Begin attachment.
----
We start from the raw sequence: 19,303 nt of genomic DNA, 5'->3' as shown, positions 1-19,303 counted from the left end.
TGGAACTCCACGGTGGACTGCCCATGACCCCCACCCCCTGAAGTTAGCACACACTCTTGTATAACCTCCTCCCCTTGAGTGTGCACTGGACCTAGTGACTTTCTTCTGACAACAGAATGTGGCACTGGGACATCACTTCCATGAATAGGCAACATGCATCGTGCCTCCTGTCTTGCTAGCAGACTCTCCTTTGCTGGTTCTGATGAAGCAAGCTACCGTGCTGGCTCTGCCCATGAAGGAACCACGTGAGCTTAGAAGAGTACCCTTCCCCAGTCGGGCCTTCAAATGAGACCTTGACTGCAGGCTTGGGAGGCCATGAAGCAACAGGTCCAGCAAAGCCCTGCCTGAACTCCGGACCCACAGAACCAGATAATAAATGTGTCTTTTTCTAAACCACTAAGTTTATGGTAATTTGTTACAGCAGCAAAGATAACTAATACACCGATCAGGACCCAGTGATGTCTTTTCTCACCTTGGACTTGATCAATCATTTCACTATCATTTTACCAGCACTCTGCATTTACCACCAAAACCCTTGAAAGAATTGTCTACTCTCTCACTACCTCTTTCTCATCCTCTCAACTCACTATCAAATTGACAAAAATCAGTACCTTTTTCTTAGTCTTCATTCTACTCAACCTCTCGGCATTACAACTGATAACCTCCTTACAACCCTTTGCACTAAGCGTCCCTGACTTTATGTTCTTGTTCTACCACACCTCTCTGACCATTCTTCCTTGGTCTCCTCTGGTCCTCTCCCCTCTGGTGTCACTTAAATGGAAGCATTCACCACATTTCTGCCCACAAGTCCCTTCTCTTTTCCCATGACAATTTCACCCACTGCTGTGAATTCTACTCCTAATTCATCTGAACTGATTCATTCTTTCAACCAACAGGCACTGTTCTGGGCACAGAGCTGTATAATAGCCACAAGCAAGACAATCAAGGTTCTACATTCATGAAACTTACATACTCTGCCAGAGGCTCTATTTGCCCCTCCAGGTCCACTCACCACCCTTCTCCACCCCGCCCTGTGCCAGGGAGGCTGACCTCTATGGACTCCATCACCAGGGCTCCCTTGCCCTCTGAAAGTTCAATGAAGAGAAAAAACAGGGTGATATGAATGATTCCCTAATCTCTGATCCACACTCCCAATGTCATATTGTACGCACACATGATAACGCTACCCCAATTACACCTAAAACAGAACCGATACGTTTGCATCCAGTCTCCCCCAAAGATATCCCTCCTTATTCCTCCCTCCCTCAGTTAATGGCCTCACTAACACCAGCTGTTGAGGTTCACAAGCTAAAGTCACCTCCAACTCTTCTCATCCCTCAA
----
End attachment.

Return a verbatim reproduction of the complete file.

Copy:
We start from the raw sequence: 19,303 nt of genomic DNA, 5'->3' as shown, positions 1-19,303 counted from the left end.
TGGAACTCCACGGTGGACTGCCCATGACCCCCACCCCCTGAAGTTAGCACACACTCTTGTATAACCTCCTCCCCTTGAGTGTGCACTGGACCTAGTGACTTTCTTCTGACAACAGAATGTGGCACTGGGACATCACTTCCATGAATAGGCAACATGCATCGTGCCTCCTGTCTTGCTAGCAGACTCTCCTTTGCTGGTTCTGATGAAGCAAGCTACCGTGCTGGCTCTGCCCATGAAGGAACCACGTGAGCTTAGAAGAGTACCCTTCCCCAGTCGGGCCTTCAAATGAGACCTTGACTGCAGGCTTGGGAGGCCATGAAGCAACAGGTCCAGCAAAGCCCTGCCTGAACTCCGGACCCACAGAACCAGATAATAAATGTGTCTTTTTCTAAACCACTAAGTTTATGGTAATTTGTTACAGCAGCAAAGATAACTAATACACCGATCAGGACCCAGTGATGTCTTTTCTCACCTTGGACTTGATCAATCATTTCACTATCATTTTACCAGCACTCTGCATTTACCACCAAAACCCTTGAAAGAATTGTCTACTCTCTCACTACCTCTTTCTCATCCTCTCAACTCACTATCAAATTGACAAAAATCAGTACCTTTTTCTTAGTCTTCATTCTACTCAACCTCTCGGCATTACAACTGATAACCTCCTTACAACCCTTTGCACTAAGCGTCCCTGACTTTATGTTCTTGTTCTACCACACCTCTCTGACCATTCTTCCTTGGTCTCCTCTGGTCCTCTCCCCTCTGGTGTCACTTAAATGGAAGCATTCACCACATTTCTGCCCACAAGTCCCTTCTCTTTTCCCATGACAATTTCACCCACTGCTGTGAATTCTACTCCTAATTCATCTGAACTGATTCATTCTTTCAACCAACAGGCACTGTTCTGGGCACAGAGCTGTATAATAGCCACAAGCAAGACAATCAAGGTTCTACATTCATGAAACTTACATACTCTGCCAGAGGCTCTATTTGCCCCTCCAGGTCCACTCACCACCCTTCTCCACCCCGCCCTGTGCCAGGGAGGCTGACCTCTATGGACTCCATCACCAGGGCTCCCTTGCCCTCTGAAAGTTCAATGAAGAGAAAAAACAGGGTGATATGAATGATTCCCTAATCTCTGATCCACACTCCCAATGTCATATTGTACGCACACATGATAACGCTACCCCAATTACACCTAAAACAGAACCGATACGTTTGCATCCAGTCTCCCCCAAAGATATCCCTCCTTATTCCTCCCTCCCTCAGTTAATGGCCTCACTAACACCAGCTGTTGAGGTTCACAAGCTAAAGTCACCTCCAACTCTTCTCATCCCTCAA